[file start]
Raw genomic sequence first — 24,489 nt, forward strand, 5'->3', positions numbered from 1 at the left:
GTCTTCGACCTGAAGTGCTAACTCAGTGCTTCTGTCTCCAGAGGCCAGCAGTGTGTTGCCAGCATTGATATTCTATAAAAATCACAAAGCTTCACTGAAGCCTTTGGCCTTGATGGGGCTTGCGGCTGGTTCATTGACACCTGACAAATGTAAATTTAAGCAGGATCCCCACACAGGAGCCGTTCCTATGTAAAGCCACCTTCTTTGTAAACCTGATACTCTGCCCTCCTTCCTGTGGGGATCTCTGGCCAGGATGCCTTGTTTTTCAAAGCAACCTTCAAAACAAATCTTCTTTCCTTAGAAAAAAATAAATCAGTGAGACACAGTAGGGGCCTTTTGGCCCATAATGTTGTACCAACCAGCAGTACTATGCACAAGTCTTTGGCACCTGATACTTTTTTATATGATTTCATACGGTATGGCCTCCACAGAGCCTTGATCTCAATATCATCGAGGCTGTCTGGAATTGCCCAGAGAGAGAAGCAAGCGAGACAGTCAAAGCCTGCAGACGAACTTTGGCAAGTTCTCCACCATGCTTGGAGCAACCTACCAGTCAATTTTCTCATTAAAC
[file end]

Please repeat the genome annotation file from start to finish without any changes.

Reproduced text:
Raw genomic sequence first — 24,489 nt, forward strand, 5'->3', positions numbered from 1 at the left:
GTCTTCGACCTGAAGTGCTAACTCAGTGCTTCTGTCTCCAGAGGCCAGCAGTGTGTTGCCAGCATTGATATTCTATAAAAATCACAAAGCTTCACTGAAGCCTTTGGCCTTGATGGGGCTTGCGGCTGGTTCATTGACACCTGACAAATGTAAATTTAAGCAGGATCCCCACACAGGAGCCGTTCCTATGTAAAGCCACCTTCTTTGTAAACCTGATACTCTGCCCTCCTTCCTGTGGGGATCTCTGGCCAGGATGCCTTGTTTTTCAAAGCAACCTTCAAAACAAATCTTCTTTCCTTAGAAAAAAATAAATCAGTGAGACACAGTAGGGGCCTTTTGGCCCATAATGTTGTACCAACCAGCAGTACTATGCACAAGTCTTTGGCACCTGATACTTTTTTATATGATTTCATACGGTATGGCCTCCACAGAGCCTTGATCTCAATATCATCGAGGCTGTCTGGAATTGCCCAGAGAGAGAAGCAAGCGAGACAGTCAAAGCCTGCAGACGAACTTTGGCAAGTTCTCCACCATGCTTGGAGCAACCTACCAGTCAATTTTCTCATTAAAC